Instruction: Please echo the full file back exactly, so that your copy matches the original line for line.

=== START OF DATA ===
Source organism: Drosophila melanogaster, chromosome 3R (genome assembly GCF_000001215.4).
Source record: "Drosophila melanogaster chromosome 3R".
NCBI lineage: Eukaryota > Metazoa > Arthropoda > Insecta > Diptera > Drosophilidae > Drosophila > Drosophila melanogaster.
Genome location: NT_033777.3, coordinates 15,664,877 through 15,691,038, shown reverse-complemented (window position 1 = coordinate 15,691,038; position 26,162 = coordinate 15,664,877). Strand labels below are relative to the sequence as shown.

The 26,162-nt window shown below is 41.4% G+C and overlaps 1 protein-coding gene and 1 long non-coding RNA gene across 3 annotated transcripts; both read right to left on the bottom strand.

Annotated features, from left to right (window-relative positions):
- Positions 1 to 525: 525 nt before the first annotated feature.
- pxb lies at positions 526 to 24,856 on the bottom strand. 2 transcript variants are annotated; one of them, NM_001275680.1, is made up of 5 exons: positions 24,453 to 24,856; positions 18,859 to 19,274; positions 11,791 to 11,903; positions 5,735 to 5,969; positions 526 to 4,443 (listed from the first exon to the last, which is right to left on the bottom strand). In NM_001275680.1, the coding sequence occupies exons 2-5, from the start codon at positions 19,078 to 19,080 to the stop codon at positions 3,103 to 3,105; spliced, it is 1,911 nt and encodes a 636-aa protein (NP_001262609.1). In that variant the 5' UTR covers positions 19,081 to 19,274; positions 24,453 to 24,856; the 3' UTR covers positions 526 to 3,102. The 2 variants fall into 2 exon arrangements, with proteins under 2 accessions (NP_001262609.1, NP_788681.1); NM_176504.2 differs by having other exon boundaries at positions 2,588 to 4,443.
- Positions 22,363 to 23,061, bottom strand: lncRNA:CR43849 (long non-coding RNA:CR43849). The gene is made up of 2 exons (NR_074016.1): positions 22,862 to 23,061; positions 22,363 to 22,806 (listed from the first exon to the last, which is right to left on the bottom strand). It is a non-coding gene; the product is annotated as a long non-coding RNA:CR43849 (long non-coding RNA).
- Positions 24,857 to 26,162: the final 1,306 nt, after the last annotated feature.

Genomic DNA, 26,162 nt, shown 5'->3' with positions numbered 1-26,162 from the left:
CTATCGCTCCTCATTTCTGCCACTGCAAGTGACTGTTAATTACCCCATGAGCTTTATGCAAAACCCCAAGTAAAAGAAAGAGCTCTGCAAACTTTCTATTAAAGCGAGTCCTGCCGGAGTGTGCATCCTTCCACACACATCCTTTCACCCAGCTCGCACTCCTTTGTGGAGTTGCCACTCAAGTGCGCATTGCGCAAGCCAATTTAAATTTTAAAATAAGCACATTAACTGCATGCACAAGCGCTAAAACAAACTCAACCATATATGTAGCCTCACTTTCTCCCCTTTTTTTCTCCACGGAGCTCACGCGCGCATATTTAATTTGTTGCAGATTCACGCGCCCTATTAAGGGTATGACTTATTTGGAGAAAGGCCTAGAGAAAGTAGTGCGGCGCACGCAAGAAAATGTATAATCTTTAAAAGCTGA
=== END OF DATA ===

Source organism: Drosophila melanogaster, chromosome 3R (genome assembly GCF_000001215.4).
Source record: "Drosophila melanogaster chromosome 3R".
NCBI lineage: Eukaryota > Metazoa > Arthropoda > Insecta > Diptera > Drosophilidae > Drosophila > Drosophila melanogaster.
Genome location: NT_033777.3, coordinates 15,664,877 through 15,691,038, shown reverse-complemented (window position 1 = coordinate 15,691,038; position 26,162 = coordinate 15,664,877). Strand labels below are relative to the sequence as shown.

The 26,162-nt window shown below is 41.4% G+C and overlaps 1 protein-coding gene and 1 long non-coding RNA gene across 3 annotated transcripts; both read right to left on the bottom strand.

Annotated features, from left to right (window-relative positions):
- Positions 1 to 525: 525 nt before the first annotated feature.
- pxb lies at positions 526 to 24,856 on the bottom strand. 2 transcript variants are annotated; one of them, NM_001275680.1, is made up of 5 exons: positions 24,453 to 24,856; positions 18,859 to 19,274; positions 11,791 to 11,903; positions 5,735 to 5,969; positions 526 to 4,443 (listed from the first exon to the last, which is right to left on the bottom strand). In NM_001275680.1, the coding sequence occupies exons 2-5, from the start codon at positions 19,078 to 19,080 to the stop codon at positions 3,103 to 3,105; spliced, it is 1,911 nt and encodes a 636-aa protein (NP_001262609.1). In that variant the 5' UTR covers positions 19,081 to 19,274; positions 24,453 to 24,856; the 3' UTR covers positions 526 to 3,102. The 2 variants fall into 2 exon arrangements, with proteins under 2 accessions (NP_001262609.1, NP_788681.1); NM_176504.2 differs by having other exon boundaries at positions 2,588 to 4,443.
- Positions 22,363 to 23,061, bottom strand: lncRNA:CR43849 (long non-coding RNA:CR43849). The gene is made up of 2 exons (NR_074016.1): positions 22,862 to 23,061; positions 22,363 to 22,806 (listed from the first exon to the last, which is right to left on the bottom strand). It is a non-coding gene; the product is annotated as a long non-coding RNA:CR43849 (long non-coding RNA).
- Positions 24,857 to 26,162: the final 1,306 nt, after the last annotated feature.

Genomic DNA, 26,162 nt, shown 5'->3' with positions numbered 1-26,162 from the left:
CTATCGCTCCTCATTTCTGCCACTGCAAGTGACTGTTAATTACCCCATGAGCTTTATGCAAAACCCCAAGTAAAAGAAAGAGCTCTGCAAACTTTCTATTAAAGCGAGTCCTGCCGGAGTGTGCATCCTTCCACACACATCCTTTCACCCAGCTCGCACTCCTTTGTGGAGTTGCCACTCAAGTGCGCATTGCGCAAGCCAATTTAAATTTTAAAATAAGCACATTAACTGCATGCACAAGCGCTAAAACAAACTCAACCATATATGTAGCCTCACTTTCTCCCCTTTTTTTCTCCACGGAGCTCACGCGCGCATATTTAATTTGTTGCAGATTCACGCGCCCTATTAAGGGTATGACTTATTTGGAGAAAGGCCTAGAGAAAGTAGTGCGGCGCACGCAAGAAAATGTATAATCTTTAAAAGCTGA